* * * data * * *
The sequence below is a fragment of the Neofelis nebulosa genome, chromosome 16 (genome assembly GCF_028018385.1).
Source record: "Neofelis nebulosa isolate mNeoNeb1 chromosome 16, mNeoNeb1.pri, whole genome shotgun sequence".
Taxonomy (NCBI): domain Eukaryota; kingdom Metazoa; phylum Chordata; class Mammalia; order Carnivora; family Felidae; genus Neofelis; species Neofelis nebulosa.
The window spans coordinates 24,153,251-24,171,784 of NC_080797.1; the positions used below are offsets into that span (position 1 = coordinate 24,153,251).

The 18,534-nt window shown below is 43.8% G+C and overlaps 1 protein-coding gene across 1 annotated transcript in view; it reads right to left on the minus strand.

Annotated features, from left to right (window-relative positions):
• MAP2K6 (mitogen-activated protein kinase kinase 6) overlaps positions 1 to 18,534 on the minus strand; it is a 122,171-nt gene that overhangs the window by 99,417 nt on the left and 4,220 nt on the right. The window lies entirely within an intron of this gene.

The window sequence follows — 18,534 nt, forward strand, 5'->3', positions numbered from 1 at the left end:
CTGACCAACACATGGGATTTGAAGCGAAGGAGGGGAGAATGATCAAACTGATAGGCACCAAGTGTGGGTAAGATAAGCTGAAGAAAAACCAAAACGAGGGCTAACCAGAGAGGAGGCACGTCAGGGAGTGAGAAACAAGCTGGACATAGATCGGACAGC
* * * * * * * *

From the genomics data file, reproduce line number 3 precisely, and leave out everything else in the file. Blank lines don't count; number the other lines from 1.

Taxonomy (NCBI): domain Eukaryota; kingdom Metazoa; phylum Chordata; class Mammalia; order Carnivora; family Felidae; genus Neofelis; species Neofelis nebulosa.